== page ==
My Story


I was a loner in high school. Chubby and shy, I tried to fit in here and there but never really seemed to “get it”. I played sports, but sucked at them as I was never strong enough to compete with the other guys. I was in all the advanced classes, but didn’t fit in with the smart kids because I could never work up the energy to try (even a little bit) in my classes. Most of my friends from my younger years grew up to be stoners, so I could sort of hang out with that group, but I didn’t really do drugs. As I’m sure you know, people who do drugs don’t tend to trust those who don’t. So my situation was there were a lot of groups I was loosely accepted in but never felt a part of.

I was pretty sensitive and when I garnered the usual high school treatment, which apparently is now considered “hazing”, it just made me retreat more. During that period of time my home life left a little bit to be desired (who’s didn’t?), so I didn’t feel happy there. So instead of making it in school and with other people I played a lot of video and role-playing games to escape. I built a suit of armor around myself, shrouding myself in stoicism, being smarter than most people, and a dark, gothic, and “mysterious” personality. I pretty much went out of my way to alienate potential friends so they couldn’t hurt me. I’d rather have been alone than vulnerable and hurt. Oh, and women? Pfft. As you can imagine, that was a scary and unknown territory that I failed in whenever I (rarely) ventured to it.

All of that started changing around the time I headed off for college. I’d participated in a summer program that allowed me to get away from my high school and the people in it and helped me become a little more “me”. It taught me that I could be who I wanted to be, even if I had no clue as to who that was. When I hit college I was determined to reinvent myself. I hit the gym and fell in love with it. I became (a bit) more open and met some great new people. I started to reinvent myself and “grow up”. This is what I really learned during the years I was in college. Oh yeah, I picked up some calculus, art history, and ocean science for sure. However, what I really learned is that you can reinvent yourself anywhere and at anytime. You just need to do it. Luckily, you don’t have to go to a university to learn this if you don’t want to. I’ll be providing the tools to do that here.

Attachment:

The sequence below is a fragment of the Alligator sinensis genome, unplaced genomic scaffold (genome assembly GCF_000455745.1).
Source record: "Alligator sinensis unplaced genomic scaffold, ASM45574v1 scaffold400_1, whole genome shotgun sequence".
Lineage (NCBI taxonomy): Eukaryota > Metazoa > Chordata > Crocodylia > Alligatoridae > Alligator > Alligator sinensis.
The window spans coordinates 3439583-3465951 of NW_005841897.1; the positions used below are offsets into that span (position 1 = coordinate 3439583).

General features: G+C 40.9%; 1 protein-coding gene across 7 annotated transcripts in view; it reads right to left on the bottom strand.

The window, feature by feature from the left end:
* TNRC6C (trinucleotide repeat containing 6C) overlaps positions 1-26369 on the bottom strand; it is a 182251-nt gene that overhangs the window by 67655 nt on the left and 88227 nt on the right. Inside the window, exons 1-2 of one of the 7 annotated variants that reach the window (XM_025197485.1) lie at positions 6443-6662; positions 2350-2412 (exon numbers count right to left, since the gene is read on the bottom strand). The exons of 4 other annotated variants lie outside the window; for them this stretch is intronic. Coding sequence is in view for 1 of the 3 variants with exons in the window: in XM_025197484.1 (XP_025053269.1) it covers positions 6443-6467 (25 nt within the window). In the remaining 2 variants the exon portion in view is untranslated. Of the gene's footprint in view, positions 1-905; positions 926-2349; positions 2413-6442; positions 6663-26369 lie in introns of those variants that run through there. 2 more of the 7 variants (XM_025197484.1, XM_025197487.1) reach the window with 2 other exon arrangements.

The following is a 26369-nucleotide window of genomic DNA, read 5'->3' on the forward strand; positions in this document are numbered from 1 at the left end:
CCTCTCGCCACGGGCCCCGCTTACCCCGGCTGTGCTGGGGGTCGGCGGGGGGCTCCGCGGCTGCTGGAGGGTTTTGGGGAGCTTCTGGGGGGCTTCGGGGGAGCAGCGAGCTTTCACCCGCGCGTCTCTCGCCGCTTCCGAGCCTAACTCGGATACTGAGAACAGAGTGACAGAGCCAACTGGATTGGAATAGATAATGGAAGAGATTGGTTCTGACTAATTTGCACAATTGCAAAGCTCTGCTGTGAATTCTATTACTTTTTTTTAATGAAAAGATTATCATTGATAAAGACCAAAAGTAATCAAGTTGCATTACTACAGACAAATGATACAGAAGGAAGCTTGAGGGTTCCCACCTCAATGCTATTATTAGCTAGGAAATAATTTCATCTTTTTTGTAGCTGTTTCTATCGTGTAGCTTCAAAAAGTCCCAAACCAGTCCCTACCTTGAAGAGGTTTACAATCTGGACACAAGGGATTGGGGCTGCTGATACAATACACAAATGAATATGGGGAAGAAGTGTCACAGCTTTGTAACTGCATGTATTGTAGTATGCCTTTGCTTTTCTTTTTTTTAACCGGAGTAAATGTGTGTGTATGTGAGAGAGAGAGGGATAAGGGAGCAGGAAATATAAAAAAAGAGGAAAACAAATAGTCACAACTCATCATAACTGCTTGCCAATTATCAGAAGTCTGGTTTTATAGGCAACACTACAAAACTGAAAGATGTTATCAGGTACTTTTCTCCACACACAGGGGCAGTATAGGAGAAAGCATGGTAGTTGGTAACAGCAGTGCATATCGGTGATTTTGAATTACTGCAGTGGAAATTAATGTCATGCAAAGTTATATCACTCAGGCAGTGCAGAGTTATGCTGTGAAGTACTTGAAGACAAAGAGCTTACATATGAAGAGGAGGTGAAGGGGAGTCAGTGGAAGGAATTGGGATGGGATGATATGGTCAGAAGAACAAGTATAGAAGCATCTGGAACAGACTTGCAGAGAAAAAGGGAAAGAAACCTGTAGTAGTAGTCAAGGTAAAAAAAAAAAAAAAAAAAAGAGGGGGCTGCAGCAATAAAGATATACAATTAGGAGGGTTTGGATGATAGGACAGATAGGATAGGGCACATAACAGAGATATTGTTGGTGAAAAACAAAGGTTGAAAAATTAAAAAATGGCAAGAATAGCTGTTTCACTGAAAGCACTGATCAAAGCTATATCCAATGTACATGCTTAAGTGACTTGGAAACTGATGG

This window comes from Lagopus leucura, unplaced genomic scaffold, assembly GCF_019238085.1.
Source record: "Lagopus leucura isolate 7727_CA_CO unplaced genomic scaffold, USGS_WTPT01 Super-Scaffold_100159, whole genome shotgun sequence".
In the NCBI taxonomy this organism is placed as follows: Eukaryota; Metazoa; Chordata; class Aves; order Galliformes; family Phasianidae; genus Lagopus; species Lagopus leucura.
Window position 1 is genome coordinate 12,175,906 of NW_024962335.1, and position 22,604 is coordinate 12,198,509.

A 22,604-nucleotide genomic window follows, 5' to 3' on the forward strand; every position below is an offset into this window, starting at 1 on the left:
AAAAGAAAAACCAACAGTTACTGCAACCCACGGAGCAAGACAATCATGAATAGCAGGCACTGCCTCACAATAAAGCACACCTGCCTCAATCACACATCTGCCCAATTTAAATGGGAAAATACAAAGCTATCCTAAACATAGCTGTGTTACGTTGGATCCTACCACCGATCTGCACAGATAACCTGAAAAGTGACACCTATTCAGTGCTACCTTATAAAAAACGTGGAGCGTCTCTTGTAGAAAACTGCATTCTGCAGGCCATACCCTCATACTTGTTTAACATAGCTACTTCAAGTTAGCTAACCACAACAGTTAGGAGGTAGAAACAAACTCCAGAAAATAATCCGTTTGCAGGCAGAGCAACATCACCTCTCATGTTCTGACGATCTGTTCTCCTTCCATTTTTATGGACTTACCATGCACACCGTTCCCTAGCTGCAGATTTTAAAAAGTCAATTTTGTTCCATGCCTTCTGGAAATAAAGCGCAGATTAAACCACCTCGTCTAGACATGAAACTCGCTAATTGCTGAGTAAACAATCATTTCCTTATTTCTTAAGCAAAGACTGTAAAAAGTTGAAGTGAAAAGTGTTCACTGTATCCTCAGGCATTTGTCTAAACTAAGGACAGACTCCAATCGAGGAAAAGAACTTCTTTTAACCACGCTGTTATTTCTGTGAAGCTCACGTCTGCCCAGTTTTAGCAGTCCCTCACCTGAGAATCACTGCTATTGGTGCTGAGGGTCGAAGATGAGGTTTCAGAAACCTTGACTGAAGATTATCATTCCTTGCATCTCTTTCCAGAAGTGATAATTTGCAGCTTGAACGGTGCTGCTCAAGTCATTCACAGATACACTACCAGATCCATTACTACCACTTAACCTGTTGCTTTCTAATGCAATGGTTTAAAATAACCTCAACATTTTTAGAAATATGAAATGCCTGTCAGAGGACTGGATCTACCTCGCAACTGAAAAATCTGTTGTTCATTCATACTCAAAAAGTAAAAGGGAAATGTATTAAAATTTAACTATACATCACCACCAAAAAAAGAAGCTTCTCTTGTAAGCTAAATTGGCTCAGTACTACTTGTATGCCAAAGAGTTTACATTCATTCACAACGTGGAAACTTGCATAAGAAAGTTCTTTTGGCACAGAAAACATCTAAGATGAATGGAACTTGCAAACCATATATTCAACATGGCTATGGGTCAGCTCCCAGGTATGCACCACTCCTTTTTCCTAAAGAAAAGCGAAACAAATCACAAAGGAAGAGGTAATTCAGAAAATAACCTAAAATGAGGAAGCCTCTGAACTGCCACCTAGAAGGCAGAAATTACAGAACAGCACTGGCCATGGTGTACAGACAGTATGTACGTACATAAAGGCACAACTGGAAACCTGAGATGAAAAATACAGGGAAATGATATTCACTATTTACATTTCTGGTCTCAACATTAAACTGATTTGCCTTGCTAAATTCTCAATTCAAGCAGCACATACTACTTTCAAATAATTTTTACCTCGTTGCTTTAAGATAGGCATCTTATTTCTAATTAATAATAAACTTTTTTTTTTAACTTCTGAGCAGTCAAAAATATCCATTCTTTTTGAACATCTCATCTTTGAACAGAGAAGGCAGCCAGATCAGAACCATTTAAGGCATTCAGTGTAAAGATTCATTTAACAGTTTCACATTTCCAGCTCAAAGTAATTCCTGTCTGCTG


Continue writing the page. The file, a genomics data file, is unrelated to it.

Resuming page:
Moving on… After finishing my Bachelor’s in Finance (and being the unwilling participant in one of the most severe and impressive break-up stories ever) I ended up returning to school to get my grad degree in Exercise Science. Somewhere along the line I’d become a trainer instead of a banker and chosen to work with athletes, focused adults, and struggling teens (like myself). I continued to develop my strength, my personality, and my mind. I was feeling pretty good about myself at this point.

After graduation my girlfriend at the time (oh yeah, I managed to get a bit better with the ladies as time went on) and I moved from Maine to South Carolina where I assumed I’d whip the world. What followed was four years of the worst and (at rare moments) best times of my life. While there are a lot of painful memories from that venture, it also provided the best lessons I could ever hope to learn. I learned that my shy personality didn’t lend itself to business success in the really-real world, especially in one as competitive as personal training. I was convinced that I was smarter than most of the trainers where I worked, far more educated, and yet I sucked. Sucked as in cashing $100 paychecks every two weeks, having two clients that were given to me by the gym, and getting my business pants beaten off me by far worse trainers than I. This wasn’t a short-term thing. It kept going, on and on, week after week. It was the first time in my life I’d really failed at anything that I expected to be good at and I was crushed. You know how some people get hit with adversity and muster up the power to move on? I had thought I was one of those people. It turned out I wasn’t. I retreated into my hole and hid.

See, I still was wearing this suit of armor that I’d crafted. The one that hid my personality. The armor of aloofness and assumed superiority. I didn’t need to ask for help because I was already better than those around me. Right. Yet they were far more successful, and the proof’s in the pudding. Needless to say, my resulting depression and the hard times (financially and otherwise) made the relationship I was in turn very toxic, very fast. She responded poorly to the whole thing and in turn I responded worse. Yet we kept limping the relationship along.

Fast forward a few years. I’d finally learned to ask for help and improve myself. So business (and training)-wise I was doing far better, although things were still a struggle as I was so unhappy that I couldn’t apply myself. The relationship had only degraded and both of us were hurting each other far more than could have been imagined. I found myself doing things that I never thought I’d do, and things that are against my personality, character, and nobility. At the same time she was treating me in a way that I can only assume she never wanted to.

So, with head down and tail between my legs I had to ask my father to drive from Maine to South Carolina (well over 1000 miles) in a pick-up truck to gather my stuff and drive me home. You can only imagine how painful that ride home was, although my father was extremely supportive and I’ll always be thankful for that. I arrived in Maine with $137 in my pocket, at the losing end of a five-year relationship (four in co-habitation), over $60,000 in debt, and pretty much nothing else. That’s a pretty low point.